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County to solicit more feedback on potential deer management strategies next year

Deer grazing in the forest (via Arlington County Dept. of Parks and Recreation/YouTube)

Arlington County will kick off the New Year with the next phase of engagement on its forthcoming plan to manage its deer population.

A study found two years ago that Arlington’s deer population exceeds healthy levels, with the county’s forested areas home to about 20 and 39 deer per square. About 1.5 years ago, the Dept. of Parks and Recreation began considering a management plan in response.

Today, the department is considering three ways to lower the population, including sharp-shooting, citizen hunting and sterilization. Another option, fencing off trees, would focus on tackling a purported effect of “overbrowsing,” when large deer populations eat too much of the forest understory.

Some naturalists welcomed the culling options presented. The Animal Welfare League of Arlington, which provides animal control services for the county, meanwhile, champions non-lethal options and has criticized the process so far as “one-sided.”

Early next year, the parks department will host a virtual information session to introduce a second round of community engagement on potential deer management strategies, according to a new timeline it published today (Monday).

Deer management outreach timeline (via Arlington Dept. of Parks and Recreation)

Residents can also expect a new feedback form and have the chance to participate in more community meetings before DPR crafts draft recommendations, the timeline says.

These recommendations will be the subject of a third round of public engagement — including another feedback form — before DPR drafts and releases final recommendations.

At some future point yet to be determined, County Manager Mark Schwartz will take action on the final recommendations, per the timeline.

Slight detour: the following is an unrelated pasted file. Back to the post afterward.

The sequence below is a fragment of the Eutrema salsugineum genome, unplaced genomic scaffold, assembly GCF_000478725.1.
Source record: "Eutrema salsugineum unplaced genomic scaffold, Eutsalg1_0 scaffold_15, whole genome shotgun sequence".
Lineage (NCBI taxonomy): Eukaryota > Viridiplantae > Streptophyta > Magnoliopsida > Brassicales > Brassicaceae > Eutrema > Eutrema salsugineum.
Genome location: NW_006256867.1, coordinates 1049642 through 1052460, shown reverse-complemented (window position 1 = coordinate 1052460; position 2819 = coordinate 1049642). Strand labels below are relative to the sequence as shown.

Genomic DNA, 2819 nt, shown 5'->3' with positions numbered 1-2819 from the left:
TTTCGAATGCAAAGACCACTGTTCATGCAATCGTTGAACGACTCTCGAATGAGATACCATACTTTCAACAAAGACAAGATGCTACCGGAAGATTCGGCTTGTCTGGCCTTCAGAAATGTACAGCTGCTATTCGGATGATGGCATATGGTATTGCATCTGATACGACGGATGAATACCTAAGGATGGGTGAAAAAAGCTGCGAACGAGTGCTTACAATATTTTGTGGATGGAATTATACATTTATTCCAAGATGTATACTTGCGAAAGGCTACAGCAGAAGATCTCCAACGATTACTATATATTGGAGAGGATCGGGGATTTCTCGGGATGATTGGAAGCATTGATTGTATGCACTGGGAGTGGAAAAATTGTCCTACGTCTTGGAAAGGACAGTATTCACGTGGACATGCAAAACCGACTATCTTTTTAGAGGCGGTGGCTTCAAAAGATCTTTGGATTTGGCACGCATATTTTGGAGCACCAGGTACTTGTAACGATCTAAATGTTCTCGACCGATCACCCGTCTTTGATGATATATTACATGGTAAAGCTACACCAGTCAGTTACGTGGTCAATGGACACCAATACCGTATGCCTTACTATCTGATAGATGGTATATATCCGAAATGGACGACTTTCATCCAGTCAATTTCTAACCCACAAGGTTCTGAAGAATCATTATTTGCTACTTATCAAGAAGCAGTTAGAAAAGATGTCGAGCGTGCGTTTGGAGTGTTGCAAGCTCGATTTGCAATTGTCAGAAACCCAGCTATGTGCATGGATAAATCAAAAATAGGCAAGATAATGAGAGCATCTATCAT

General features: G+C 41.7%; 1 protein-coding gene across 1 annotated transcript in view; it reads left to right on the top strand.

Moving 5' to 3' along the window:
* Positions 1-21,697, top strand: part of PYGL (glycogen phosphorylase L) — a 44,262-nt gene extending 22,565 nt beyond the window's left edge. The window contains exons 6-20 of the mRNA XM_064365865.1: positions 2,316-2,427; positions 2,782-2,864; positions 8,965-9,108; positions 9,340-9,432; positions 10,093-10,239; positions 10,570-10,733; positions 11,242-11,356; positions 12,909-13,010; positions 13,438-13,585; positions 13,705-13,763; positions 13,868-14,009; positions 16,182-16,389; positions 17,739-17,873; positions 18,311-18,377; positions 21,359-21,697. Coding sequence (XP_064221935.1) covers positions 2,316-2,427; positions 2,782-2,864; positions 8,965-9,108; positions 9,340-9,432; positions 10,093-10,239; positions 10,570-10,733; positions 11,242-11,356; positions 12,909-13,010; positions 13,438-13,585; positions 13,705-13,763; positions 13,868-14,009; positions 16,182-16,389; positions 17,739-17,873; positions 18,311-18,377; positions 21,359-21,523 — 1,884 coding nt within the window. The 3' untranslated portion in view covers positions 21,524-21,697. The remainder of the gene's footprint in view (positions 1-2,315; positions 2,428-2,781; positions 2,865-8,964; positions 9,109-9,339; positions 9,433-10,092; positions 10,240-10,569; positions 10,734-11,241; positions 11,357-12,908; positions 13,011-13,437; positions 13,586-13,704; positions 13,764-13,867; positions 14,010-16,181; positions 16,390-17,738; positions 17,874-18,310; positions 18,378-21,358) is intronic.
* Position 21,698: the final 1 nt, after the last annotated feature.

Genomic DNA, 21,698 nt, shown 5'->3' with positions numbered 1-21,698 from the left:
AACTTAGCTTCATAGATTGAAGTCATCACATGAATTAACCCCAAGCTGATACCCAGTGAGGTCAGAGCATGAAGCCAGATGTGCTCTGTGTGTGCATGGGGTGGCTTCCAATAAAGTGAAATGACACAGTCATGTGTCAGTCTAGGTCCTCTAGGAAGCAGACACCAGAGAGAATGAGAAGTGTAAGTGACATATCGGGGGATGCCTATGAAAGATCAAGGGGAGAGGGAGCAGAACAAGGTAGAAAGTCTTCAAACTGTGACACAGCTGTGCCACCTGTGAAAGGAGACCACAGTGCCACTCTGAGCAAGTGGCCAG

Although this work continues well into 2024, some local environmentalists say the county should have strengthened its discussion of deer management in a forthcoming county master plan governing stewardship of trees and natural resources.

“The role of high white-tailed deer numbers and invasive plants should be more clearly articulated in the environmental degradation of Arlington’s forested areas and included in the plan’s priorities,” Climate Change, Energy and Environment Commission Chair Joan McIntyre wrote in a letter to the Arlington County Board this fall.

“Reducing deer numbers and treating invasive plants are both critical to restoration of our natural areas,” she continued.

The Forestry and Natural Resources Commission expressed its concern that the plan did not treat overbrowsing specifically as a forestry management priority.

“Independent scientific research has ‘noted that tree regeneration failure is widespread and that without active deer management, ecological health of Arlington County’s natural areas will likely continue to degrade,'” writes commission chair Phil Klingelhofer.

The Planning Commission is set to review and vote on the final draft of the Forestry and Natural Resources plan tonight (Monday), teeing up the County Board for a vote on Dec. 16.

The Board authorized this month’s hearings in October. At the time, Board member Takis Karantonis noted he would spend the next two months talking about deer, among other topics.

“There is no question… we are out of balance, we have species that are abundant because we have killed or eliminated factors that balance their population,” he said at the time.

Of deer, the draft plan says “many” Arlingtonians note that expanding deer populations are having “harmful impacts.”

“General sentiment favors striking a balance between managing negative impacts of wildlife while also protecting habitats that benefit Arlington’s ecosystem,” the plan says.

It resolves to inform management with surveys on existing and emerging pests and “high-impact organisms.” By way of example, the plan highlights the 2021 deer count that determined Arlington County had unhealthy deer population levels.

Going forward, “such surveys will be critical to identifying threats early, informing management efforts and can tie into education campaigns,” the plan says.

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